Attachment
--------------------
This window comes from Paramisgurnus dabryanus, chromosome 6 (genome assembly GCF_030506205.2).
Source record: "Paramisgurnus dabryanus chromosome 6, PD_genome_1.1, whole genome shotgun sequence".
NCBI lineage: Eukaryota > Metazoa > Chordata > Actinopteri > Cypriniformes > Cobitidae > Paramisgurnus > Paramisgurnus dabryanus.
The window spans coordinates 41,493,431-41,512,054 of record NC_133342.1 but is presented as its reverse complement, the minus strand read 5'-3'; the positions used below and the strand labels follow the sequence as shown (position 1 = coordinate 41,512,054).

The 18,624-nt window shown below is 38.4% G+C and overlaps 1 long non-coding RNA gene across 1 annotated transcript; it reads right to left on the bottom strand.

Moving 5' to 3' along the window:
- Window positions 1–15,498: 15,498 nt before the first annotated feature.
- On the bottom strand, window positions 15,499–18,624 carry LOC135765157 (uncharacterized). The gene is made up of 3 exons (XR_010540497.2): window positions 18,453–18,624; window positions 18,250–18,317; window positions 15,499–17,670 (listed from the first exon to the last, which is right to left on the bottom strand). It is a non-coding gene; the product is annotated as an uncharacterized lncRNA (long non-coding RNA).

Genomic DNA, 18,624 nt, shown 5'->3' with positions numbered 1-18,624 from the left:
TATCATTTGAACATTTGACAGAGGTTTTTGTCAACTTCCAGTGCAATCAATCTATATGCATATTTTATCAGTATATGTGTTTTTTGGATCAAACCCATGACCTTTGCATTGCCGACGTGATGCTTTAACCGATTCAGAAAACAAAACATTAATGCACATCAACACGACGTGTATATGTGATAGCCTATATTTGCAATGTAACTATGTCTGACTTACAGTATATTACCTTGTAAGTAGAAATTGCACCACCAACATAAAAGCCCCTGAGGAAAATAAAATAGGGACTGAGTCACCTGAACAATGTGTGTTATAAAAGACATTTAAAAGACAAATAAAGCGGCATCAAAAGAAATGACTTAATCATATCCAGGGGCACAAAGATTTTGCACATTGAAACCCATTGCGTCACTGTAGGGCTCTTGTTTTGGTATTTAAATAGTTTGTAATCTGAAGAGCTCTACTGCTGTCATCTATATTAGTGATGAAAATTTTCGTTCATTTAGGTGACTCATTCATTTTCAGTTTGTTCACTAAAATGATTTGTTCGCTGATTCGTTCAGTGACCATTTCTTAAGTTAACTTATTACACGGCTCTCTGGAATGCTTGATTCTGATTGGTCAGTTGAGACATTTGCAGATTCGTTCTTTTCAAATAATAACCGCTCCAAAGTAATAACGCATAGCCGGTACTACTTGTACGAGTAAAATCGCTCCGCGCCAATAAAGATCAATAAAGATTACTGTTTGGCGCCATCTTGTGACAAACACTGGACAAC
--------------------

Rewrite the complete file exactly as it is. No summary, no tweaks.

This window comes from Paramisgurnus dabryanus, chromosome 6 (genome assembly GCF_030506205.2).
Source record: "Paramisgurnus dabryanus chromosome 6, PD_genome_1.1, whole genome shotgun sequence".
NCBI lineage: Eukaryota > Metazoa > Chordata > Actinopteri > Cypriniformes > Cobitidae > Paramisgurnus > Paramisgurnus dabryanus.
The window spans coordinates 41,493,431-41,512,054 of record NC_133342.1 but is presented as its reverse complement, the minus strand read 5'-3'; the positions used below and the strand labels follow the sequence as shown (position 1 = coordinate 41,512,054).

The 18,624-nt window shown below is 38.4% G+C and overlaps 1 long non-coding RNA gene across 1 annotated transcript; it reads right to left on the bottom strand.

Moving 5' to 3' along the window:
- Window positions 1–15,498: 15,498 nt before the first annotated feature.
- On the bottom strand, window positions 15,499–18,624 carry LOC135765157 (uncharacterized). The gene is made up of 3 exons (XR_010540497.2): window positions 18,453–18,624; window positions 18,250–18,317; window positions 15,499–17,670 (listed from the first exon to the last, which is right to left on the bottom strand). It is a non-coding gene; the product is annotated as an uncharacterized lncRNA (long non-coding RNA).

Genomic DNA, 18,624 nt, shown 5'->3' with positions numbered 1-18,624 from the left:
TATCATTTGAACATTTGACAGAGGTTTTTGTCAACTTCCAGTGCAATCAATCTATATGCATATTTTATCAGTATATGTGTTTTTTGGATCAAACCCATGACCTTTGCATTGCCGACGTGATGCTTTAACCGATTCAGAAAACAAAACATTAATGCACATCAACACGACGTGTATATGTGATAGCCTATATTTGCAATGTAACTATGTCTGACTTACAGTATATTACCTTGTAAGTAGAAATTGCACCACCAACATAAAAGCCCCTGAGGAAAATAAAATAGGGACTGAGTCACCTGAACAATGTGTGTTATAAAAGACATTTAAAAGACAAATAAAGCGGCATCAAAAGAAATGACTTAATCATATCCAGGGGCACAAAGATTTTGCACATTGAAACCCATTGCGTCACTGTAGGGCTCTTGTTTTGGTATTTAAATAGTTTGTAATCTGAAGAGCTCTACTGCTGTCATCTATATTAGTGATGAAAATTTTCGTTCATTTAGGTGACTCATTCATTTTCAGTTTGTTCACTAAAATGATTTGTTCGCTGATTCGTTCAGTGACCATTTCTTAAGTTAACTTATTACACGGCTCTCTGGAATGCTTGATTCTGATTGGTCAGTTGAGACATTTGCAGATTCGTTCTTTTCAAATAATAACCGCTCCAAAGTAATAACGCATAGCCGGTACTACTTGTACGAGTAAAATCGCTCCGCGCCAATAAAGATCAATAAAGATTACTGTTTGGCGCCATCTTGTGACAAACACTGGACAAC